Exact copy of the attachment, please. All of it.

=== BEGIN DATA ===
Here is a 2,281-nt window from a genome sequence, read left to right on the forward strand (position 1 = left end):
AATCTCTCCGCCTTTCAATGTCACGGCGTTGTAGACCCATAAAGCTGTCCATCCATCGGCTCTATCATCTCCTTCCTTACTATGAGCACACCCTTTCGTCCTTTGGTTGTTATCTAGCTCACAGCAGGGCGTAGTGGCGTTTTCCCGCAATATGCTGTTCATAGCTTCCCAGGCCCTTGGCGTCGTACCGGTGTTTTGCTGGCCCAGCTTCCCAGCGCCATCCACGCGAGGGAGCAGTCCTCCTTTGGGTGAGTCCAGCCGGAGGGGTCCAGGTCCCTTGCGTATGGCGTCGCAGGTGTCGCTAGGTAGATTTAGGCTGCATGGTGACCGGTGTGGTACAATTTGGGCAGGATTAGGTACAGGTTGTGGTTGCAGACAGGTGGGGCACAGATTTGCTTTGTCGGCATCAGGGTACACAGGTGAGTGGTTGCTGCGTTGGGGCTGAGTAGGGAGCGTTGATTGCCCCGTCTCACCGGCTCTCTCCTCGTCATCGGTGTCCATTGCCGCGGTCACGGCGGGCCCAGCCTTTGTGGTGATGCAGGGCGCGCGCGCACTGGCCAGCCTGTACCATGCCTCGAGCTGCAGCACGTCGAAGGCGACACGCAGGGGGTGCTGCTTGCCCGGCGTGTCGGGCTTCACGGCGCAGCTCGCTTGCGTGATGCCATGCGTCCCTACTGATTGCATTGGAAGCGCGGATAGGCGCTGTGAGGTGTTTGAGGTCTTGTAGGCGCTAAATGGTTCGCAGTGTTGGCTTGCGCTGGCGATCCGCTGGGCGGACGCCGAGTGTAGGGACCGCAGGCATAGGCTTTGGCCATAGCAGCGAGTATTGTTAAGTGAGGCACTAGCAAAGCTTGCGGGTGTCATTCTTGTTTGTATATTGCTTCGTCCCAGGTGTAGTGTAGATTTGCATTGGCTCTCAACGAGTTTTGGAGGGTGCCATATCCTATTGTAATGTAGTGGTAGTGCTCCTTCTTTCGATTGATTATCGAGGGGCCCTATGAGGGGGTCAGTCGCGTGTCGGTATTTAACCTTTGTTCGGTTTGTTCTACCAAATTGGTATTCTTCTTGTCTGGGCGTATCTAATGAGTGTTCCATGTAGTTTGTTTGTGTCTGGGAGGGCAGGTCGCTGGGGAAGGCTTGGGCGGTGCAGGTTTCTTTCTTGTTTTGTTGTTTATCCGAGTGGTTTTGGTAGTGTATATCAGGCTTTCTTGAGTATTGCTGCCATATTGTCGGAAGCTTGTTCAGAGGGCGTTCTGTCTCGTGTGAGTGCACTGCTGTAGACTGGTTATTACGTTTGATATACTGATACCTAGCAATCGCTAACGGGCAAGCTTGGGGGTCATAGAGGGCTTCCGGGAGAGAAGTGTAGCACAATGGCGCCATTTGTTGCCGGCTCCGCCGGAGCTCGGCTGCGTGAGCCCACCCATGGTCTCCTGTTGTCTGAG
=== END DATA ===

Here is a 2,281-nt window from a genome sequence, read left to right on the forward strand (position 1 = left end):
AATCTCTCCGCCTTTCAATGTCACGGCGTTGTAGACCCATAAAGCTGTCCATCCATCGGCTCTATCATCTCCTTCCTTACTATGAGCACACCCTTTCGTCCTTTGGTTGTTATCTAGCTCACAGCAGGGCGTAGTGGCGTTTTCCCGCAATATGCTGTTCATAGCTTCCCAGGCCCTTGGCGTCGTACCGGTGTTTTGCTGGCCCAGCTTCCCAGCGCCATCCACGCGAGGGAGCAGTCCTCCTTTGGGTGAGTCCAGCCGGAGGGGTCCAGGTCCCTTGCGTATGGCGTCGCAGGTGTCGCTAGGTAGATTTAGGCTGCATGGTGACCGGTGTGGTACAATTTGGGCAGGATTAGGTACAGGTTGTGGTTGCAGACAGGTGGGGCACAGATTTGCTTTGTCGGCATCAGGGTACACAGGTGAGTGGTTGCTGCGTTGGGGCTGAGTAGGGAGCGTTGATTGCCCCGTCTCACCGGCTCTCTCCTCGTCATCGGTGTCCATTGCCGCGGTCACGGCGGGCCCAGCCTTTGTGGTGATGCAGGGCGCGCGCGCACTGGCCAGCCTGTACCATGCCTCGAGCTGCAGCACGTCGAAGGCGACACGCAGGGGGTGCTGCTTGCCCGGCGTGTCGGGCTTCACGGCGCAGCTCGCTTGCGTGATGCCATGCGTCCCTACTGATTGCATTGGAAGCGCGGATAGGCGCTGTGAGGTGTTTGAGGTCTTGTAGGCGCTAAATGGTTCGCAGTGTTGGCTTGCGCTGGCGATCCGCTGGGCGGACGCCGAGTGTAGGGACCGCAGGCATAGGCTTTGGCCATAGCAGCGAGTATTGTTAAGTGAGGCACTAGCAAAGCTTGCGGGTGTCATTCTTGTTTGTATATTGCTTCGTCCCAGGTGTAGTGTAGATTTGCATTGGCTCTCAACGAGTTTTGGAGGGTGCCATATCCTATTGTAATGTAGTGGTAGTGCTCCTTCTTTCGATTGATTATCGAGGGGCCCTATGAGGGGGTCAGTCGCGTGTCGGTATTTAACCTTTGTTCGGTTTGTTCTACCAAATTGGTATTCTTCTTGTCTGGGCGTATCTAATGAGTGTTCCATGTAGTTTGTTTGTGTCTGGGAGGGCAGGTCGCTGGGGAAGGCTTGGGCGGTGCAGGTTTCTTTCTTGTTTTGTTGTTTATCCGAGTGGTTTTGGTAGTGTATATCAGGCTTTCTTGAGTATTGCTGCCATATTGTCGGAAGCTTGTTCAGAGGGCGTTCTGTCTCGTGTGAGTGCACTGCTGTAGACTGGTTATTACGTTTGATATACTGATACCTAGCAATCGCTAACGGGCAAGCTTGGGGGTCATAGAGGGCTTCCGGGAGAGAAGTGTAGCACAATGGCGCCATTTGTTGCCGGCTCCGCCGGAGCTCGGCTGCGTGAGCCCACCCATGGTCTCCTGTTGTCTGAG